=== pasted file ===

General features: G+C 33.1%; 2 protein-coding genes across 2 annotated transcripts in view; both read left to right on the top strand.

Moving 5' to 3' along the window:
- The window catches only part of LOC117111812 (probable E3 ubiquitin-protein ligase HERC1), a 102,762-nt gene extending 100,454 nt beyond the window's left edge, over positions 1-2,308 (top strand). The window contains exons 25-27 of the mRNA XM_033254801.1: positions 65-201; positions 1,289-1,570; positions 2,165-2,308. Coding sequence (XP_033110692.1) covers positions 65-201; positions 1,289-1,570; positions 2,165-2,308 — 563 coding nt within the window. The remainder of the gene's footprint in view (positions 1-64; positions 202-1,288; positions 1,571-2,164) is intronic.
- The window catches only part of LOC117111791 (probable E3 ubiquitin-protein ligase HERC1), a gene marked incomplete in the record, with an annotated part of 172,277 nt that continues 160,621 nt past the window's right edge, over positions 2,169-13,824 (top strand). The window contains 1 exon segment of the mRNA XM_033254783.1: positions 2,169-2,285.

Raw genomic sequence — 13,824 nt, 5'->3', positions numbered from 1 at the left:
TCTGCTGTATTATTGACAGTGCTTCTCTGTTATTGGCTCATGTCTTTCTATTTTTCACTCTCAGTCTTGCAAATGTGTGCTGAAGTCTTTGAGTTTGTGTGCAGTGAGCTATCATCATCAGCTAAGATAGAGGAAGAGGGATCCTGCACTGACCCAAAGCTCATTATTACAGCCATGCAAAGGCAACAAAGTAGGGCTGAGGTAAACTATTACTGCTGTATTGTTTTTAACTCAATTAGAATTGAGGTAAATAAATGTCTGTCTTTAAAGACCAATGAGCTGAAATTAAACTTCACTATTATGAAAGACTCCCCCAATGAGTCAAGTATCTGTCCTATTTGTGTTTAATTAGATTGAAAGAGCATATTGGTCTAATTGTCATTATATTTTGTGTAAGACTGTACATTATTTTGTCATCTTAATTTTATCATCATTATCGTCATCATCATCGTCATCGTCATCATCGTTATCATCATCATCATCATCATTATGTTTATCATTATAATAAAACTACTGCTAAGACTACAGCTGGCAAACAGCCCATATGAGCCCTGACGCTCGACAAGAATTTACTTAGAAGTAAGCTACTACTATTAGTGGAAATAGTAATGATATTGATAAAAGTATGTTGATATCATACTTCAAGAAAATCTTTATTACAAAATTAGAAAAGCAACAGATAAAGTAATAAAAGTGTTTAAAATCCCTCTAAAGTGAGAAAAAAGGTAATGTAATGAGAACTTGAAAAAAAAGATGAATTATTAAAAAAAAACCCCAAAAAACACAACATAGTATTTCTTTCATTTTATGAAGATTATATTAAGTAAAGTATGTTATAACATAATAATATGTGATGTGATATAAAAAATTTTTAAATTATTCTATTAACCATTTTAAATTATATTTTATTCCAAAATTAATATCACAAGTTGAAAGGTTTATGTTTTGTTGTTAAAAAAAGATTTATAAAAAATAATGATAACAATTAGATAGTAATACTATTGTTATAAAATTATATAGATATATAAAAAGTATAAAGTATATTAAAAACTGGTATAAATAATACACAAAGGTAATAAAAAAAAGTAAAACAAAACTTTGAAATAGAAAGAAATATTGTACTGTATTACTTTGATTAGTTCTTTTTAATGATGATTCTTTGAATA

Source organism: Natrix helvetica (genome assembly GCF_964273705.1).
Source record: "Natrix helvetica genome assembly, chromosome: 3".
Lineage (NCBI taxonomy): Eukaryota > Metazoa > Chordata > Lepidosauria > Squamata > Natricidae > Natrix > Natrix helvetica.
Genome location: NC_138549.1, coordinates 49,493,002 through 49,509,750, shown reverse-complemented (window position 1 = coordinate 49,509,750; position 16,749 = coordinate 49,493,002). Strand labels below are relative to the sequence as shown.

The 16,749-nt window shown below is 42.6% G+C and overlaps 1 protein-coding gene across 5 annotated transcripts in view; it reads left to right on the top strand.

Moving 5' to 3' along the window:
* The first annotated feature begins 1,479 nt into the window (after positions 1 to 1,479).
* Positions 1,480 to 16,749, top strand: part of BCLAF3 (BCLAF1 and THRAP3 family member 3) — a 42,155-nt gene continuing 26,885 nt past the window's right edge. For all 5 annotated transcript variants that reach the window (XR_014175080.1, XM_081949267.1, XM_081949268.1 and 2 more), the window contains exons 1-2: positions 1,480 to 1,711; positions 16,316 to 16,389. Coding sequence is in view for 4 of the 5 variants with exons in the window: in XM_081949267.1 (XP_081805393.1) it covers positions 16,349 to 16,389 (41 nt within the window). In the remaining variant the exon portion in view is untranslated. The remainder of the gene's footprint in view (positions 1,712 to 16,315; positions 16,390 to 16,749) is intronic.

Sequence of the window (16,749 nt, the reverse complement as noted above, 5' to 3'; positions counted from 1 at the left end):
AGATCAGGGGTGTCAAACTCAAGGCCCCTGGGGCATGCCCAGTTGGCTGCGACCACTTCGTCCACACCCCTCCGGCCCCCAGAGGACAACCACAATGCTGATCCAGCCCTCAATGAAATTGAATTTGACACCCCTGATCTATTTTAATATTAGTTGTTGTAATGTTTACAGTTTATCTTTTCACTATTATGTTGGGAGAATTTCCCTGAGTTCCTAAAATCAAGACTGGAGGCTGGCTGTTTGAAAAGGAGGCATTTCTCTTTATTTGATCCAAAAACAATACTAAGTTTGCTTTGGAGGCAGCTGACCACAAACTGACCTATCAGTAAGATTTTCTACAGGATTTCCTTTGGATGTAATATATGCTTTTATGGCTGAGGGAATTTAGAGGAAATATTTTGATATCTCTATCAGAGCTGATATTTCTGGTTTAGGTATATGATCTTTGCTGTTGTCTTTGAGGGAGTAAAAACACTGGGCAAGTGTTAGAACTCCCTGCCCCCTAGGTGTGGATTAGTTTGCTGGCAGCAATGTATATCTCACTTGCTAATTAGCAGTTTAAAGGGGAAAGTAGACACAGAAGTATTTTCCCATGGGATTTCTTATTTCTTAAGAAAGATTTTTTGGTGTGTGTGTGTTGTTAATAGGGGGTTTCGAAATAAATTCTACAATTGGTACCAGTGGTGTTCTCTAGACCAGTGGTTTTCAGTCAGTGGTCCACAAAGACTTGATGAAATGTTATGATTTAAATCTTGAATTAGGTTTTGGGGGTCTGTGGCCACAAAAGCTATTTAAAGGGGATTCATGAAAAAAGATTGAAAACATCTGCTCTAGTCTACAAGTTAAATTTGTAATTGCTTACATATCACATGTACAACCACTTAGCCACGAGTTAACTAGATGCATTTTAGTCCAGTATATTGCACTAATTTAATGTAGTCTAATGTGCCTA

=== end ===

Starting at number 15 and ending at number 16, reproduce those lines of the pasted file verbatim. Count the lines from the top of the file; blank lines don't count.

Sequence of the window (16,749 nt, the reverse complement as noted above, 5' to 3'; positions counted from 1 at the left end):
AGATCAGGGGTGTCAAACTCAAGGCCCCTGGGGCATGCCCAGTTGGCTGCGACCACTTCGTCCACACCCCTCCGGCCCCCAGAGGACAACCACAATGCTGATCCAGCCCTCAATGAAATTGAATTTGACACCCCTGATCTATTTTAATATTAGTTGTTGTAATGTTTACAGTTTATCTTTTCACTATTATGTTGGGAGAATTTCCCTGAGTTCCTAAAATCAAGACTGGAGGCTGGCTGTTTGAAAAGGAGGCATTTCTCTTTATTTGATCCAAAAACAATACTAAGTTTGCTTTGGAGGCAGCTGACCACAAACTGACCTATCAGTAAGATTTTCTACAGGATTTCCTTTGGATGTAATATATGCTTTTATGGCTGAGGGAATTTAGAGGAAATATTTTGATATCTCTATCAGAGCTGATATTTCTGGTTTAGGTATATGATCTTTGCTGTTGTCTTTGAGGGAGTAAAAACACTGGGCAAGTGTTAGAACTCCCTGCCCCCTAGGTGTGGATTAGTTTGCTGGCAGCAATGTATATCTCACTTGCTAATTAGCAGTTTAAAGGGGAAAGTAGACACAGAAGTATTTTCCCATGGGATTTCTTATTTCTTAAGAAAGATTTTTTGGTGTGTGTGTGTTGTTAATAGGGGGTTTCGAAATAAATTCTACAATTGGTACCAGTGGTGTTCTCTAGACCAGTGGTTTTCAGTCAGTGGTCCACAAAGACTTGATGAAATGTTATGATTTAAATCTTGAATTAGGTTTTGGGGGTCTGTGGCCACAAAAGCTATTTAAAGGGGATTCATGAAAAAAGATTGAAAACATCTGCTCTAGTCTACAAGTTAAATTTGTAATTGCTTACATATCACATGTACAACCACTTAGCCACGAGTTAACTAGATGCATTTTAGTCCAGTATATTGCACTAATTTAATGTAGTCTAATGTGCCTA